Russian identity theft scheme gets past usual fraud detection



Russia’s troll “animal farm” seems even more insidious that we thought a month ago.
  
The Russians were able to match up stolen social security numbers with driver’s licenses, Paypal, credit and bank accounts.  The Verge has a more detailed story Feb. 16 by Russell Brandom, here. 

That means that the normal fraud detection at institutions wouldn’t work.

Yet it seems as though this would involve setting up fake identities that don’t overlap the real person’s activities, otherwise it would be quickly detected.


The recent practice of porting smartphone numbers could have been involved.
  
I wonder about the phone call I just got offering me a $200,000 line of credit for no reason.  Is there another copy of me overseas somewhere?  Could I get arrested if I go overseas over this identity?

Friday, February 16, 2018

Russian election hack may have used synthetic ID theft of real US persons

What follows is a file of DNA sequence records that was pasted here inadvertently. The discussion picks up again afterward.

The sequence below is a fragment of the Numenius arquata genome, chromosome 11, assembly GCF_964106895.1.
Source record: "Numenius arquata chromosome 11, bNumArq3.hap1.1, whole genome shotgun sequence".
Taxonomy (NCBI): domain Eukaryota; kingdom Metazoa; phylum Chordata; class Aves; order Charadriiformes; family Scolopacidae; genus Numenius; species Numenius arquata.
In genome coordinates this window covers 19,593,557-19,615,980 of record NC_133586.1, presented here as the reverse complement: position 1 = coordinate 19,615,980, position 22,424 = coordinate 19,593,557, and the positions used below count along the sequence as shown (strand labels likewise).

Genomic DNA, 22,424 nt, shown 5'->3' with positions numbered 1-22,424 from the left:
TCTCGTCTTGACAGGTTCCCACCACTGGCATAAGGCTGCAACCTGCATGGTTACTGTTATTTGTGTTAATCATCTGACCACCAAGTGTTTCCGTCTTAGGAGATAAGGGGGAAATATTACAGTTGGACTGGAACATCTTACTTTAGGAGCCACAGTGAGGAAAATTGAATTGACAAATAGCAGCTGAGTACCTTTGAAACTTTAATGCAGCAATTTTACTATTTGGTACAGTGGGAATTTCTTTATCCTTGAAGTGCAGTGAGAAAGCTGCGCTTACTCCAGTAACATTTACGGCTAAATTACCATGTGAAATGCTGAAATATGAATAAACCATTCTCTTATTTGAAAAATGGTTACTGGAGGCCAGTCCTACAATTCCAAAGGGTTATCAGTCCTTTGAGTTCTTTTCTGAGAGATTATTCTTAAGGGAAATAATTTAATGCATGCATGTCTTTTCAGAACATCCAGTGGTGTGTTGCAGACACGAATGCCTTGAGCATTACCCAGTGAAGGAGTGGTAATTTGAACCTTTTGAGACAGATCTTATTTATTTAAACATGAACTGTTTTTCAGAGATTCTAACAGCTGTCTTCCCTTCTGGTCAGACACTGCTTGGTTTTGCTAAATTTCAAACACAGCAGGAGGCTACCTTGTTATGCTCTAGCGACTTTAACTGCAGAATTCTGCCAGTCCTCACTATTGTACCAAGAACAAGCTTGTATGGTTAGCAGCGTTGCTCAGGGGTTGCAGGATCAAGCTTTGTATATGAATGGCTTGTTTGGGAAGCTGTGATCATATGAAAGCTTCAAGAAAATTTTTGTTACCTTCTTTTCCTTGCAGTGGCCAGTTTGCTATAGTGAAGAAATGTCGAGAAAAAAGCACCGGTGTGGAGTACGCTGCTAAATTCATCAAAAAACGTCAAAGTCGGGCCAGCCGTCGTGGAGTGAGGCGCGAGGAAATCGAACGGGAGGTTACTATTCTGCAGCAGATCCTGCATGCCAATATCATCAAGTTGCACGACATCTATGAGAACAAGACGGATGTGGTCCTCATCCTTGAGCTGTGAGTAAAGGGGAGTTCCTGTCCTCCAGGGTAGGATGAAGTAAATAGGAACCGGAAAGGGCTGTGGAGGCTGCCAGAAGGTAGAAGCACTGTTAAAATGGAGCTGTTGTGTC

It appears that some of the fake Facebook and other social media accounts involved with the 13-point Mueller indictment today may have been created as synthetic fake people with info stolen about real US persons, as in this Wired story
  
It does not appear that there was widespread direct harm to the persons stolen (credit scores, false prosecutions)


A fake profile of me was created on Facebook in early 2016, caught by a friend, and removed by Facebook before I knew about it.  It has no content.  But it is conceivable that this could have been Russian activity.
  
A detailed story in the Washington Post about the indictment by Rosalind S. Heldeman and others appears here.
  
Apparently some real US citizens joined fake groups not knowing these were Russian.
Here is a Scribd pdf text of the US Attorney in Washington DC (37 pages).  It is said to read like a spy novella. 
  
It is not clear how easily individuals named could be extradited and prosecuted.
    
The story could turn out be relevant to “fake business scams” currently discussed on my IT jobs blog.